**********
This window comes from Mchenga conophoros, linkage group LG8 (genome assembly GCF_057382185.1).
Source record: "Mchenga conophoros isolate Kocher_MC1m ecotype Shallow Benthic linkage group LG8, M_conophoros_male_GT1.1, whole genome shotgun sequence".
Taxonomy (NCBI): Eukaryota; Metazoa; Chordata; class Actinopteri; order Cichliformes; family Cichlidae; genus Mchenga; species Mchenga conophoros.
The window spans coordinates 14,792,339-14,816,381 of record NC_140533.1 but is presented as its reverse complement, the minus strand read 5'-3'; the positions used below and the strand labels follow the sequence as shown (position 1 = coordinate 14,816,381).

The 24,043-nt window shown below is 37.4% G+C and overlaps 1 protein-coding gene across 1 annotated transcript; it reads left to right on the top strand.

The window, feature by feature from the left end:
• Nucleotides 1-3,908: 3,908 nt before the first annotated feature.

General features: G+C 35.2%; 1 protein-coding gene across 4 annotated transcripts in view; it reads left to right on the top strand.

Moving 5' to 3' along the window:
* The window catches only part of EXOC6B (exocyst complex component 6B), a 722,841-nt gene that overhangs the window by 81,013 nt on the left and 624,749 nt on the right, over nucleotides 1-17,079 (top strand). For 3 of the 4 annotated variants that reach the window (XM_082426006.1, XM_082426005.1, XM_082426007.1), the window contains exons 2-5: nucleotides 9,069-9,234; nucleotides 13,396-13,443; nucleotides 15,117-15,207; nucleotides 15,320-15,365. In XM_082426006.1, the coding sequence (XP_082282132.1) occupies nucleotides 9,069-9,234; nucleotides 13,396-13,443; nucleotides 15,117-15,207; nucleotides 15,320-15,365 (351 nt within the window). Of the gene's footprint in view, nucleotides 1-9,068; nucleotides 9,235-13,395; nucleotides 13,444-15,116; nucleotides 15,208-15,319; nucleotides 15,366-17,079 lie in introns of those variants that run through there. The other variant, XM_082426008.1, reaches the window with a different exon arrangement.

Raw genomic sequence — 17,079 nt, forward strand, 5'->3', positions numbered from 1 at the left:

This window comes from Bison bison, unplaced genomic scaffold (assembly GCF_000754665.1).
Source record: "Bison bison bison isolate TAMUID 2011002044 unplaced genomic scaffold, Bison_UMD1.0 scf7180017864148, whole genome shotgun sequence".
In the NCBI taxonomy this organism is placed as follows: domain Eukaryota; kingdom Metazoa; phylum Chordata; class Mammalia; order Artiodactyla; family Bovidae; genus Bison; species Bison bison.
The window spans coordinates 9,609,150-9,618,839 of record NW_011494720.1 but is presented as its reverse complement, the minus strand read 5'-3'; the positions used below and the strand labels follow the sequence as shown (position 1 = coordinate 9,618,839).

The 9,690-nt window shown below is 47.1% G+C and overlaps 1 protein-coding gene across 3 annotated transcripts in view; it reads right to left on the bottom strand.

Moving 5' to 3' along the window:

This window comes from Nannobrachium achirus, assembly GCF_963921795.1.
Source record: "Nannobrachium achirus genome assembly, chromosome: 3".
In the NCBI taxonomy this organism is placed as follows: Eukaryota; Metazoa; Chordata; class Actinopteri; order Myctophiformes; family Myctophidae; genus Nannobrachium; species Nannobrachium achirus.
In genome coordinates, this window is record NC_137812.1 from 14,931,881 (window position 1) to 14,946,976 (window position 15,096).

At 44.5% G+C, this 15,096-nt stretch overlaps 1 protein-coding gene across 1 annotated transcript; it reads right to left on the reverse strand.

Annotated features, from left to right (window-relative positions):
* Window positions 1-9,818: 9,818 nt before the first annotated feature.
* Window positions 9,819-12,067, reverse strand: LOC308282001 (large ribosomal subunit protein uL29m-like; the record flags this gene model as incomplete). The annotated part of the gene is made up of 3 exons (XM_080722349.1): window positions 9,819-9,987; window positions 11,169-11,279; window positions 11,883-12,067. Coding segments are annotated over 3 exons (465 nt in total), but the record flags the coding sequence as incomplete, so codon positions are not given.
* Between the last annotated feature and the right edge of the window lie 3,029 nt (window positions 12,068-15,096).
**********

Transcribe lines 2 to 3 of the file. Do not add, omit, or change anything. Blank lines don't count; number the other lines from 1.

Source record: "Mchenga conophoros isolate Kocher_MC1m ecotype Shallow Benthic linkage group LG8, M_conophoros_male_GT1.1, whole genome shotgun sequence".
Taxonomy (NCBI): Eukaryota; Metazoa; Chordata; class Actinopteri; order Cichliformes; family Cichlidae; genus Mchenga; species Mchenga conophoros.